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Senate is choosing millionaires over students

The Stand

OLYMPIA (May 31, 2013) — The government faces an imminent deadline to approve legislation that isn’t particularly controversial, but one political party has seized that deadline as leverage to try to force a controversial change in public policy that otherwise wouldn’t stand a chance of passage. It’s a political Game of Chicken that could have dire consequences for a basic function of government that all taxpayers rely upon.

You’d be forgiven if this sounds like more of the Congressional hijinks that has made that body less popular than cockroaches. But as it turns out, it’s happening — again — right here in Washington State.

5_30_Share of Households_updatedLast year, because of what all agree was a technical glitch in the law, a State Supreme Court ruling known as the Bracken decision said the state was improperly collecting the state’s voter-approved estate tax from married households. The Legislature has just days left, hours really, to correct this loophole that could cost some $160 million in revenue dedicated to education over the next two years. At a time when another Supreme Court ruling is forcing legislators to significantly increase school funding, you’d think this legislative fix would have been accomplished by now in a bipartisan fashion.

You’d be wrong.

Although both the Democrat-controlled House and the Republican-controlled Senate have bills before them that would correct the problem and apply the tax properly, the Senate is also trying to use the deadline — when refund checks will be sent to a few hundred of Washington’s wealthiest households — to force a tax cut for the richest 1% of Washingtonians.

As the Washington State Budget and Policy Center reports, the House is advancing HB 2064, which would clarify existing law and close the loophole for wealthy couples in a way that will protect future funding of public schools. The Senate version, however, would also make estates worth up to $5 million exempt from the tax, a significant increase over the current $2 million threshold for paying the tax. SB 5939 would slash estate tax rates across the board by 25% by 2022.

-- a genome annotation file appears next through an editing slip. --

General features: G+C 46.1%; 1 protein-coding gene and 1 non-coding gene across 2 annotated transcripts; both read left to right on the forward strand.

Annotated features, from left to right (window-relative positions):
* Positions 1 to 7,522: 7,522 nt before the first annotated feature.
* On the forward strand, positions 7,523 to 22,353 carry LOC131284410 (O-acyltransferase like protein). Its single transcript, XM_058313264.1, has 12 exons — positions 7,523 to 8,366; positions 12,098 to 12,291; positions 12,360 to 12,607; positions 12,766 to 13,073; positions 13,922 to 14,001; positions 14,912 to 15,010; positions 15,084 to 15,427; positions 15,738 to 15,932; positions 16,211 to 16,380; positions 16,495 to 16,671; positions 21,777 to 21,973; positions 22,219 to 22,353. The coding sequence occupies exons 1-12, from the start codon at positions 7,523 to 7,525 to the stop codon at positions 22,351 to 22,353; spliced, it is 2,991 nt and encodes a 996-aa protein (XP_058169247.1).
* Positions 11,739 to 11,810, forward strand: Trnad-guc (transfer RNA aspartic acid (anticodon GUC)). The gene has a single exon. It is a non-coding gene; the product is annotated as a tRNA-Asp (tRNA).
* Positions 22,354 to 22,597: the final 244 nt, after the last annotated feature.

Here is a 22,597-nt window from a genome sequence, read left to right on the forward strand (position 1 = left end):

5_30 Decline in rates


Only the wealthiest families in the state would see any type of benefit under the Senate’s approach. Annually, a little over 300 households face Washington state’s estate tax. In 2010, out of the nearly 50,000 Washingtonians who passed away in 2010, only .6 percent owed any estate tax at all.

The Budget and Policy Center sums the situation up succinctly:

Washington state is under court order  to invest significant resources in fully funding education over the next few years. Proposing tax cuts for our state’s wealthiest households to the detriment of students moves us further away from meeting that obligation.

In yesterday’s editorial, “Cheapening the Estate Tax,” The (Everett) Herald echoes that sentiment:

Mending the glitch is not punitive, and it’s not new revenue. The Senate majority quickly seized on a time-sensitive dilemma to monkey an easing of the estate tax. It’s a backdoor way to make life easier for approximately 300 wealthy Washington residents. Washington needs to bolster K-12, higher-ed and a crumbling transportation system. A tax windfall for the well-to-do shouldn’t be on the agenda.

Are we still pretending that the Republican-controlled Senate, itself created by the most cynical and self-serving of political machinations, is the kind of bipartisanship that “people are crying out for?”

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